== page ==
Lucy wears a COS jacket, vintage dress, and a brooch from Bolivia. Photo / Babiche Martens

Meet The Five Change Makers Shaping Auckland Now

Auckland is a dynamic city experiencing much change and growth. Inspired by the Cos city guide, these five inspiring locals share their vision for its future

The central city of Tāmaki Makaurau is at the nexus of change - from promises of the future like the city rail link, to the dramatically changed social landscape post-covid. Auckland is under the spotlight this year, with everyone from international media to global brands like COS highlighting our city and what we're doing well. 

Things are happening; there are bold new builds, old buildings clinging on and finding a new lease on life and – most importantly – conversations around how to make the city good for everyone. Our hometown has been on our minds lately, so we spoke to five Aucklanders working in different fields that shape city to weigh in.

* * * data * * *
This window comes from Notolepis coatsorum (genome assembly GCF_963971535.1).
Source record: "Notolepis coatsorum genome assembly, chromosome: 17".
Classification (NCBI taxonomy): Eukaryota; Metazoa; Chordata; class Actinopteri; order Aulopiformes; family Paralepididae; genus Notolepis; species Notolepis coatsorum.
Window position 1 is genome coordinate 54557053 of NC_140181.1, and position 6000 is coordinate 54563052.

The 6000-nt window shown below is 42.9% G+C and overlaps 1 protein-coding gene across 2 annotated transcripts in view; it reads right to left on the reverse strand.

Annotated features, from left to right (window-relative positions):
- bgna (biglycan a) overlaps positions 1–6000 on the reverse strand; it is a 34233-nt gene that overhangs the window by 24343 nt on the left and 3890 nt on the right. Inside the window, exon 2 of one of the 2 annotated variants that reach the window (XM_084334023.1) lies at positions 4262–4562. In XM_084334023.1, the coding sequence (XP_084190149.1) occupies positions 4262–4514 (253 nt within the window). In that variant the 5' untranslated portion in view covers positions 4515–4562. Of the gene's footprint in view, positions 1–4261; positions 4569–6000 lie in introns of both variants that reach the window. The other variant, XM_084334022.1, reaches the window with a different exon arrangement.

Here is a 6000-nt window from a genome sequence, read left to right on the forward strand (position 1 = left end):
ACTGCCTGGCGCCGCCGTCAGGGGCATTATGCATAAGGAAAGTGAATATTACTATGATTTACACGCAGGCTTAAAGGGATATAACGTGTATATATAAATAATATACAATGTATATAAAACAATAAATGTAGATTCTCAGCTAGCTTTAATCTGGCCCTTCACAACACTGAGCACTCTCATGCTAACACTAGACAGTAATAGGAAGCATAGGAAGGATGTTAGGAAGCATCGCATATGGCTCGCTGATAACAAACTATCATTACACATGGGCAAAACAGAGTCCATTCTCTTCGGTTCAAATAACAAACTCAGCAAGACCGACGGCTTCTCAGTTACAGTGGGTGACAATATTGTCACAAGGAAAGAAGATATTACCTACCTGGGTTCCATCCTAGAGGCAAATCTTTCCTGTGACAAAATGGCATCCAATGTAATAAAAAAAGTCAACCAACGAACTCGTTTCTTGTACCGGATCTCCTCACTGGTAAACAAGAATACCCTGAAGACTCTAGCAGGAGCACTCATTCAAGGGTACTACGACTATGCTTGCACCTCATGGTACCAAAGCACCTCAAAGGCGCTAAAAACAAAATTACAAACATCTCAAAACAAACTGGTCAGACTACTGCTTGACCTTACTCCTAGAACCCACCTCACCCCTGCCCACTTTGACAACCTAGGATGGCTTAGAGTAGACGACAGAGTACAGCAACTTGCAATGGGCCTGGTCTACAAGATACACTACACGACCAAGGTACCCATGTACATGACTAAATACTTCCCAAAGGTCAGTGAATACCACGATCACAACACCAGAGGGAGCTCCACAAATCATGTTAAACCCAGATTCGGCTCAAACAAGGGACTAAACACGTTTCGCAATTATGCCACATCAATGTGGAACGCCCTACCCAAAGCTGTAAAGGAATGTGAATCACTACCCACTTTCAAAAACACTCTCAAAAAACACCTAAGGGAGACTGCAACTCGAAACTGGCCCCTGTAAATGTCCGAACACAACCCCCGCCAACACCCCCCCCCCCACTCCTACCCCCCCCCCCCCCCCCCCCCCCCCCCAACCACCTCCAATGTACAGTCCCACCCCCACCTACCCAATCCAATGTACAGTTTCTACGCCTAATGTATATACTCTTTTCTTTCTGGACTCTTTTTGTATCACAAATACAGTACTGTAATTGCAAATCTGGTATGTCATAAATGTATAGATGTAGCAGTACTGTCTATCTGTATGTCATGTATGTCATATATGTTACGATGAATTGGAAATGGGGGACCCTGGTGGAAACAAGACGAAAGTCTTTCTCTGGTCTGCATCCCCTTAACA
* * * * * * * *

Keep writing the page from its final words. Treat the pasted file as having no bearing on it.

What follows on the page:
Pac Studio director, OH.NO.SUMO founder, University of Auckland senior lecturer

Sarosh wears a COS jacket, AS Colour T-shirt and jeans. Photo / Babiche Martens

Can you tell our readers about who you are and what you do?

I’m a designer, artist, and educator, with a background in architectural and spatial design. I’m a director of Pac Studio, a research-led design studio focussed on high-quality residential architecture of all scales, and a Senior Lecturer at the University of Auckland, School of Architecture and Planning. I’m also involved in several artistic collaborations with a wide group of creative people.